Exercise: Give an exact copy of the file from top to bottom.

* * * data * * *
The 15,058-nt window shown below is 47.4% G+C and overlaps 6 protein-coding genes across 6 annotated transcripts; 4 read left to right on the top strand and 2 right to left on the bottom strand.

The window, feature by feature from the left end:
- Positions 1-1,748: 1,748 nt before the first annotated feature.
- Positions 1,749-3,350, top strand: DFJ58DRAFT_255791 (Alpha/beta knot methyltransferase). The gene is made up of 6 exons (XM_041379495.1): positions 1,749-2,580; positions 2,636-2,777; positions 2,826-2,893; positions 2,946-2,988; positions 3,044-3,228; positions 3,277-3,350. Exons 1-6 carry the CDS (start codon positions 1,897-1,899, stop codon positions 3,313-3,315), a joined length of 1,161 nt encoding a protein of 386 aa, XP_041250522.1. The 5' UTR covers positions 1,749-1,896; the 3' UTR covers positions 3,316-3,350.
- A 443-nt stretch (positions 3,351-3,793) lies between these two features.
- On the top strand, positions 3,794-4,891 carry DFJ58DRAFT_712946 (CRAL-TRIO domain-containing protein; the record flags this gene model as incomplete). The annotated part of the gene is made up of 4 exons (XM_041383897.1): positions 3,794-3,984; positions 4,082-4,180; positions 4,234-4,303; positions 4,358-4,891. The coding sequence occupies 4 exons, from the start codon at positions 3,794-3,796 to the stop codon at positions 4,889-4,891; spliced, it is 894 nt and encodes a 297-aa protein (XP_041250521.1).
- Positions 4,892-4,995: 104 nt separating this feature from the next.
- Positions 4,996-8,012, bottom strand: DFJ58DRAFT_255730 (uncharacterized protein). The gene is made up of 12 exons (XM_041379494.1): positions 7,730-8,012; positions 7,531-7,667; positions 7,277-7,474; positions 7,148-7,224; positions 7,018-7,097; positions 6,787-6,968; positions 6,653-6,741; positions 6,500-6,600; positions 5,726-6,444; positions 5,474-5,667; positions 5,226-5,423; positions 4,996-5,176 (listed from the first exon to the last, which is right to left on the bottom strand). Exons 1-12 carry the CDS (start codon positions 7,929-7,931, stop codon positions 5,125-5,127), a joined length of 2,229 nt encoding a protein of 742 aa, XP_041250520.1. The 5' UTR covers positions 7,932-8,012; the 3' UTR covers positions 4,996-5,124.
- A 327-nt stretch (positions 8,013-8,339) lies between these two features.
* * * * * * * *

The 15,058-nt window shown below is 47.4% G+C and overlaps 6 protein-coding genes across 6 annotated transcripts; 4 read left to right on the top strand and 2 right to left on the bottom strand.

The window, feature by feature from the left end:
- Positions 1-1,748: 1,748 nt before the first annotated feature.
- Positions 1,749-3,350, top strand: DFJ58DRAFT_255791 (Alpha/beta knot methyltransferase). The gene is made up of 6 exons (XM_041379495.1): positions 1,749-2,580; positions 2,636-2,777; positions 2,826-2,893; positions 2,946-2,988; positions 3,044-3,228; positions 3,277-3,350. Exons 1-6 carry the CDS (start codon positions 1,897-1,899, stop codon positions 3,313-3,315), a joined length of 1,161 nt encoding a protein of 386 aa, XP_041250522.1. The 5' UTR covers positions 1,749-1,896; the 3' UTR covers positions 3,316-3,350.
- A 443-nt stretch (positions 3,351-3,793) lies between these two features.
- On the top strand, positions 3,794-4,891 carry DFJ58DRAFT_712946 (CRAL-TRIO domain-containing protein; the record flags this gene model as incomplete). The annotated part of the gene is made up of 4 exons (XM_041383897.1): positions 3,794-3,984; positions 4,082-4,180; positions 4,234-4,303; positions 4,358-4,891. The coding sequence occupies 4 exons, from the start codon at positions 3,794-3,796 to the stop codon at positions 4,889-4,891; spliced, it is 894 nt and encodes a 297-aa protein (XP_041250521.1).
- Positions 4,892-4,995: 104 nt separating this feature from the next.
- Positions 4,996-8,012, bottom strand: DFJ58DRAFT_255730 (uncharacterized protein). The gene is made up of 12 exons (XM_041379494.1): positions 7,730-8,012; positions 7,531-7,667; positions 7,277-7,474; positions 7,148-7,224; positions 7,018-7,097; positions 6,787-6,968; positions 6,653-6,741; positions 6,500-6,600; positions 5,726-6,444; positions 5,474-5,667; positions 5,226-5,423; positions 4,996-5,176 (listed from the first exon to the last, which is right to left on the bottom strand). Exons 1-12 carry the CDS (start codon positions 7,929-7,931, stop codon positions 5,125-5,127), a joined length of 2,229 nt encoding a protein of 742 aa, XP_041250520.1. The 5' UTR covers positions 7,932-8,012; the 3' UTR covers positions 4,996-5,124.
- A 327-nt stretch (positions 8,013-8,339) lies between these two features.